- Do laundry or other chores. Stop by and while there just work your way into folding laundry, putting dishes in the dishwasher, sweeping the floor, etc. You can't do this for just acquaintances probably, but for good friends and family, make them know you get it, it's fine, you're here to help.
- Provide the little things. My sister went to the grocery store after our friend's fire and purchased the little food that she knew our friend enjoys, like cottage cheese or toothbrushes that they needed. Another one of her friends gave her running shoes and attire, because she knew that was so important to her lately especially for stress-relief. Think about the things nobody else will consider - like running shoes or a gift card to buy favorite perfume. Or if you know she lost a bracelet that's so important to her, and you know she won't be putting money into replacing those things right away... get that as a gift to say "I love you, I am here."
- Get something to make her feel better about herself. This could be a bracelet like I said or a pretty scarf to make her feel better, or even just a gift card to pick out nice jeans instead of only wearing what was donated.
- Consider the adults. With my friend's fire, so many people came out immediately to support their young child. That was so wonderful. I just noticed that the adults needed more. It's easier to buy for the kids, so that's usually what happens and it's awesome! But then consider something for the adults - movie tickets to get out and relax a bit; doing some chores or accompanying them to do the chores they have to do; food or gift cards to go out; clothing for them, etc.
- Make them laugh. Remind them it's OK to be funny sometimes even in the face of a tragedy. Get them out for coffee or ice cream or something.
- Just be with them. What I think helped our friend the most was my sister and I just going with her to several stops she needed to make after the tragedy. She needed to go to the store to buy clothes for work, so we just went with her and helped her pick things out. She needed some food, so we went to pick it up. Just being there through the things your friend already has to do is helpful.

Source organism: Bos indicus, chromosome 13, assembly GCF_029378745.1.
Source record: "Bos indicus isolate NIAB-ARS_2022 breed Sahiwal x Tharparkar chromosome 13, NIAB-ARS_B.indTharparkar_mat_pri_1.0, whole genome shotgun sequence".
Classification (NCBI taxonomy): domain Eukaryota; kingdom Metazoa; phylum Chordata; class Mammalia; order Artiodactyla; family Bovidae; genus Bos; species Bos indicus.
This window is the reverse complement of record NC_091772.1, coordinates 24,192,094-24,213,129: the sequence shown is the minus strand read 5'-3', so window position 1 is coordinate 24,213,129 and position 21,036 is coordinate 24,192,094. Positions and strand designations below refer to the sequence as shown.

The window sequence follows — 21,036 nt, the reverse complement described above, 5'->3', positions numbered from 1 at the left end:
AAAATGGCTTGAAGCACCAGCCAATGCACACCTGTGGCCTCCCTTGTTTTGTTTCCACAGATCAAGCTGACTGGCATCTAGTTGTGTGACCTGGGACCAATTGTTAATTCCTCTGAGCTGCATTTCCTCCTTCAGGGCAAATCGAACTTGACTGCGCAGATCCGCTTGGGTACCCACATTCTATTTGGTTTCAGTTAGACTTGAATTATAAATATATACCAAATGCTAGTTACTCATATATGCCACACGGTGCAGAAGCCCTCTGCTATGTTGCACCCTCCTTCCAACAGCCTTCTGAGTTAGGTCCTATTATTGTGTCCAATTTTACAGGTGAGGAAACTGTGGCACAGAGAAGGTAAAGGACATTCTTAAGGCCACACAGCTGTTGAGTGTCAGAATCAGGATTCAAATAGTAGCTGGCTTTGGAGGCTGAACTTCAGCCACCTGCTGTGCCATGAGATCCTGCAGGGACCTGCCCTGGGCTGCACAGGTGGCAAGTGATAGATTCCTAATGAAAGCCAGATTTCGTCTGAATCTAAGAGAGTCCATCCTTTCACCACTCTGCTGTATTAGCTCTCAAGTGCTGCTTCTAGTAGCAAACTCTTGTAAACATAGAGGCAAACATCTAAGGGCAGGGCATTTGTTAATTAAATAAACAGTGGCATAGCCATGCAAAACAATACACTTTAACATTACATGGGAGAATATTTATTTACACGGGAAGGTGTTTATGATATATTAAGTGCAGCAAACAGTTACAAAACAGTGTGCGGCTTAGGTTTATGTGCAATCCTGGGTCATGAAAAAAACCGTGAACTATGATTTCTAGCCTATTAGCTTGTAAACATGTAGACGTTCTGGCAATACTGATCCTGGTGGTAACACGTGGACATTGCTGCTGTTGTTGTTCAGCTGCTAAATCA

- Reassure them that what they feel is normal. I think moms who go through things struggle to be OK with being upset, being mad, or just feeling down. They may see things that are positive and think those make up for the negative... but really it's OK to feel bad. I know that especially moms will do their best to keep moving, be OK for their kids... but really it's OK to not feel OK, go through the emotions. Tell them that's normal and you're there to listen.
- Keep in touch. It's so hard to do this one, as busy moms ourselves, we usually cannot take on one more thing in our busy days and lives. However, when a friend goes through a tough tragedy, it's important to be there. Maybe you're the only person who can or will be there that much, so you have to take that responsibility seriously. I called my friend 1-2 times a day the first two weeks after the fire, then was texting and keeping in touch every few days after that. Sometimes we'd talk for 2 minutes, other times for an hour. Just be there. It's important.
- Help however you can. For me, being 5 hours away and in another state, it was tough to help my friend with the little things at first. So I did what I could. I set up a Go Fund Me Web site for people to donate to them. I was states away but raising money, it felt so good to help in that way. I also offered to help make a list of things they need to add to the insurance list of what they lost. I could sit in my house 5 hours away and make that list, I didn't need to be right near her. There are some things you can do to support your friend from far away, just ask and offer.
Just a few things that may help in times of need. Just being there honestly is the best thing.